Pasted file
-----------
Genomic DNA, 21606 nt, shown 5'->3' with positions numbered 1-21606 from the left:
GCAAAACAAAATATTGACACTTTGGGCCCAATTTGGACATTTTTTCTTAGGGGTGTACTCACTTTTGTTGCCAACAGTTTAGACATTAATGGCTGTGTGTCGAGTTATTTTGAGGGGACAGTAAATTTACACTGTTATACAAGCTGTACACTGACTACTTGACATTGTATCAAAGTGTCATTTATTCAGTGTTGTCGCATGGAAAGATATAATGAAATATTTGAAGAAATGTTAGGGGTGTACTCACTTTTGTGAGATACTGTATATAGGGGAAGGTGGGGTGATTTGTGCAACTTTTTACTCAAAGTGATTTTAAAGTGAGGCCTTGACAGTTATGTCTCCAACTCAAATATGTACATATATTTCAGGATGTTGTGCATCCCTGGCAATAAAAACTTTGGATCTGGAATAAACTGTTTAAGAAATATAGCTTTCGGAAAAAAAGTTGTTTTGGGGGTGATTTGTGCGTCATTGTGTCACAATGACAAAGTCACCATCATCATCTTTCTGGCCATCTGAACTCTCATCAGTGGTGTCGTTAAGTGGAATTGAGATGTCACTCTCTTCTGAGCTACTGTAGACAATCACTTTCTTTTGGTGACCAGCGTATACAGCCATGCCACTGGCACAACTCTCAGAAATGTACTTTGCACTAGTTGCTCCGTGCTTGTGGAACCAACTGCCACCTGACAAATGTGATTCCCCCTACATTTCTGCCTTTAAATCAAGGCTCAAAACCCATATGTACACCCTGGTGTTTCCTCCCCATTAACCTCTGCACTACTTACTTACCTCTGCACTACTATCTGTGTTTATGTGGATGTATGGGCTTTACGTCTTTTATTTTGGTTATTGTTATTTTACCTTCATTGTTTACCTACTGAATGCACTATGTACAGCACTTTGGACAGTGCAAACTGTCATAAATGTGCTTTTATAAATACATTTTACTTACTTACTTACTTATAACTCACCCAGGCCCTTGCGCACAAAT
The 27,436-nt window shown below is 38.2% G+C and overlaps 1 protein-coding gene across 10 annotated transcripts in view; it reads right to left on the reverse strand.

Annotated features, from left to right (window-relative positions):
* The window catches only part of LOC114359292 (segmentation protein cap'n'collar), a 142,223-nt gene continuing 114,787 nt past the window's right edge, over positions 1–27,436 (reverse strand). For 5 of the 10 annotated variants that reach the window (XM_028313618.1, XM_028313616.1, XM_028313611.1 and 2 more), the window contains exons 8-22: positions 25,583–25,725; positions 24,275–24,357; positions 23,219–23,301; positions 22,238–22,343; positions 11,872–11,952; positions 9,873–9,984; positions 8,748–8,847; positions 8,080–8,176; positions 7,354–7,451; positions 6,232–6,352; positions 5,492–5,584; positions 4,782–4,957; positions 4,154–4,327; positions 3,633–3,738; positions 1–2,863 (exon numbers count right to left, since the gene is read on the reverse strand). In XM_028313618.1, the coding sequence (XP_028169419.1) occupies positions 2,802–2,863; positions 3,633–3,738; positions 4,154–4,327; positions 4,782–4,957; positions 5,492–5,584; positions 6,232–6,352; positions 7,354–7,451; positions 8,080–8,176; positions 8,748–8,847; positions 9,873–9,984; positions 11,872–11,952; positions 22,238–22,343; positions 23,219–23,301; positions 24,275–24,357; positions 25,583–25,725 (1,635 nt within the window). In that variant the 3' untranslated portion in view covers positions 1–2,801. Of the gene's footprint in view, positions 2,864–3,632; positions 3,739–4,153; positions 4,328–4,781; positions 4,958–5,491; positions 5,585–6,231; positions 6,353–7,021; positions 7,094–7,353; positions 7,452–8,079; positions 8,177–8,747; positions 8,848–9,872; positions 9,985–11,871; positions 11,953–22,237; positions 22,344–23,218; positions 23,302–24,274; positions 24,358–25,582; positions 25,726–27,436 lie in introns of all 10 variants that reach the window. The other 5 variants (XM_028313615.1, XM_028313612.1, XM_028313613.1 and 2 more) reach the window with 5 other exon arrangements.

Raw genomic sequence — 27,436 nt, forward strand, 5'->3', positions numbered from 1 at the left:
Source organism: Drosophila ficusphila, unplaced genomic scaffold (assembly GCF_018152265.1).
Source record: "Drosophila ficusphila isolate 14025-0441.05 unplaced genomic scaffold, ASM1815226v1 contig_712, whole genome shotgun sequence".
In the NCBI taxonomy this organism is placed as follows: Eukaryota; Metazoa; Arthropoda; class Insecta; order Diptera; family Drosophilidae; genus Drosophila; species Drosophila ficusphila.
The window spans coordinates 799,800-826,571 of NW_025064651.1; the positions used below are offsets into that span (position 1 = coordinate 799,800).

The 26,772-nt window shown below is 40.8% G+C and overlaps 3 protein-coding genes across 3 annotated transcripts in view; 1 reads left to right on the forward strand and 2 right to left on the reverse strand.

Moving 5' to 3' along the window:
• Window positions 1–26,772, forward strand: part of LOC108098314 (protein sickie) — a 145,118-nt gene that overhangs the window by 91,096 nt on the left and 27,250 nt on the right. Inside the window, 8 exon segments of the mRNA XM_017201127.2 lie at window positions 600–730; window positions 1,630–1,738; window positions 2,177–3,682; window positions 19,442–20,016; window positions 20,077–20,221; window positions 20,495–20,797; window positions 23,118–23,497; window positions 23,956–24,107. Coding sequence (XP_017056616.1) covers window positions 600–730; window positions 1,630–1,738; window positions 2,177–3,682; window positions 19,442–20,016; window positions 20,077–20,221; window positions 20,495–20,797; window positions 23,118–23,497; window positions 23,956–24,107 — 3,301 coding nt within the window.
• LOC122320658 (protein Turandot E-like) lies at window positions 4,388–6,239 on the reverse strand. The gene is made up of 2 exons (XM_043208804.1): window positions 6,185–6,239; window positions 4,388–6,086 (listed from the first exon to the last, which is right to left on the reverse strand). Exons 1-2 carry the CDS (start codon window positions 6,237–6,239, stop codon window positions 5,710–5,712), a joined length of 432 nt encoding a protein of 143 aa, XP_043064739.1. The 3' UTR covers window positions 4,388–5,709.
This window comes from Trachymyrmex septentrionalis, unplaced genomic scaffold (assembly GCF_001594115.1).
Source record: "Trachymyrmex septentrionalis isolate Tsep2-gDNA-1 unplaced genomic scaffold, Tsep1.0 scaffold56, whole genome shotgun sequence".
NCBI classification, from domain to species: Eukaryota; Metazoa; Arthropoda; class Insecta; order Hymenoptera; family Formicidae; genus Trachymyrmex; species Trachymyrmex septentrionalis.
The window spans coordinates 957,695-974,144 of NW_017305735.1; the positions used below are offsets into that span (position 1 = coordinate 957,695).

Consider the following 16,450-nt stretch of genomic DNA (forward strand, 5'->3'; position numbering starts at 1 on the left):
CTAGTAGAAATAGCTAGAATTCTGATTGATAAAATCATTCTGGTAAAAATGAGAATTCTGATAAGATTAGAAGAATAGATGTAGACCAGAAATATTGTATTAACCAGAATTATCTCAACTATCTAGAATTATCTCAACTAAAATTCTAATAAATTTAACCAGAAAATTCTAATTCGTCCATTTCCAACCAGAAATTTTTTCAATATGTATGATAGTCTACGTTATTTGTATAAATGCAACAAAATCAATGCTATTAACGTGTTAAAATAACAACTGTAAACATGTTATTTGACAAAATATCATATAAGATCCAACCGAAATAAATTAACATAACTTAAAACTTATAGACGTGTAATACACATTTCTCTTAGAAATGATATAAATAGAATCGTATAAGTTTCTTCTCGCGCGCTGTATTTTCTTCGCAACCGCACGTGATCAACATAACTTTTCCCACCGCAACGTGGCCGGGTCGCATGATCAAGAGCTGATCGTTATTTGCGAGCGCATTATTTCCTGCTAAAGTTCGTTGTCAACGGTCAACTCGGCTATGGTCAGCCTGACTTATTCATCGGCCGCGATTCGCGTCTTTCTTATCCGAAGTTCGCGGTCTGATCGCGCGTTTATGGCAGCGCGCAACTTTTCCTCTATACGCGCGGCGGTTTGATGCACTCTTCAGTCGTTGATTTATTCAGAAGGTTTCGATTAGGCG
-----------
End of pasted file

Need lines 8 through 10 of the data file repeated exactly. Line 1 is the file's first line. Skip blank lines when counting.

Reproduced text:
Source record: "Drosophila ficusphila isolate 14025-0441.05 unplaced genomic scaffold, ASM1815226v1 contig_712, whole genome shotgun sequence".
In the NCBI taxonomy this organism is placed as follows: Eukaryota; Metazoa; Arthropoda; class Insecta; order Diptera; family Drosophilidae; genus Drosophila; species Drosophila ficusphila.
The window spans coordinates 799,800-826,571 of NW_025064651.1; the positions used below are offsets into that span (position 1 = coordinate 799,800).